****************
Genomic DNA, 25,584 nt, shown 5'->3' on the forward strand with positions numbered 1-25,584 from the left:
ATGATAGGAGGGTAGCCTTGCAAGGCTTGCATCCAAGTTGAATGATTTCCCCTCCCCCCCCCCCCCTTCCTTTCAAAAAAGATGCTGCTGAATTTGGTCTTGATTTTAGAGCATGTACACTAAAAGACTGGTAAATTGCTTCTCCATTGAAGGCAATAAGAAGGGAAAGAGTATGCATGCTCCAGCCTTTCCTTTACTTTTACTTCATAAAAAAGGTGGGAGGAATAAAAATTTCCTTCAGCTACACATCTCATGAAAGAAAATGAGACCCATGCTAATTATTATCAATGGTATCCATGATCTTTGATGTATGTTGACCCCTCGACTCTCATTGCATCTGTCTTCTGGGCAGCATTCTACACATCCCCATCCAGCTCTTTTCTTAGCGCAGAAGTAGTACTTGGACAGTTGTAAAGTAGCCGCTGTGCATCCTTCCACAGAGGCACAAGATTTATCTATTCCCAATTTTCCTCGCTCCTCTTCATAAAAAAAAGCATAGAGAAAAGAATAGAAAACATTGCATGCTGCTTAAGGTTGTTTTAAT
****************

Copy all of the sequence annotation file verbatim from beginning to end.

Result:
Genomic DNA, 25,584 nt, shown 5'->3' on the forward strand with positions numbered 1-25,584 from the left:
ATGATAGGAGGGTAGCCTTGCAAGGCTTGCATCCAAGTTGAATGATTTCCCCTCCCCCCCCCCCCCTTCCTTTCAAAAAAGATGCTGCTGAATTTGGTCTTGATTTTAGAGCATGTACACTAAAAGACTGGTAAATTGCTTCTCCATTGAAGGCAATAAGAAGGGAAAGAGTATGCATGCTCCAGCCTTTCCTTTACTTTTACTTCATAAAAAAGGTGGGAGGAATAAAAATTTCCTTCAGCTACACATCTCATGAAAGAAAATGAGACCCATGCTAATTATTATCAATGGTATCCATGATCTTTGATGTATGTTGACCCCTCGACTCTCATTGCATCTGTCTTCTGGGCAGCATTCTACACATCCCCATCCAGCTCTTTTCTTAGCGCAGAAGTAGTACTTGGACAGTTGTAAAGTAGCCGCTGTGCATCCTTCCACAGAGGCACAAGATTTATCTATTCCCAATTTTCCTCGCTCCTCTTCATAAAAAAAAGCATAGAGAAAAGAATAGAAAACATTGCATGCTGCTTAAGGTTGTTTTAAT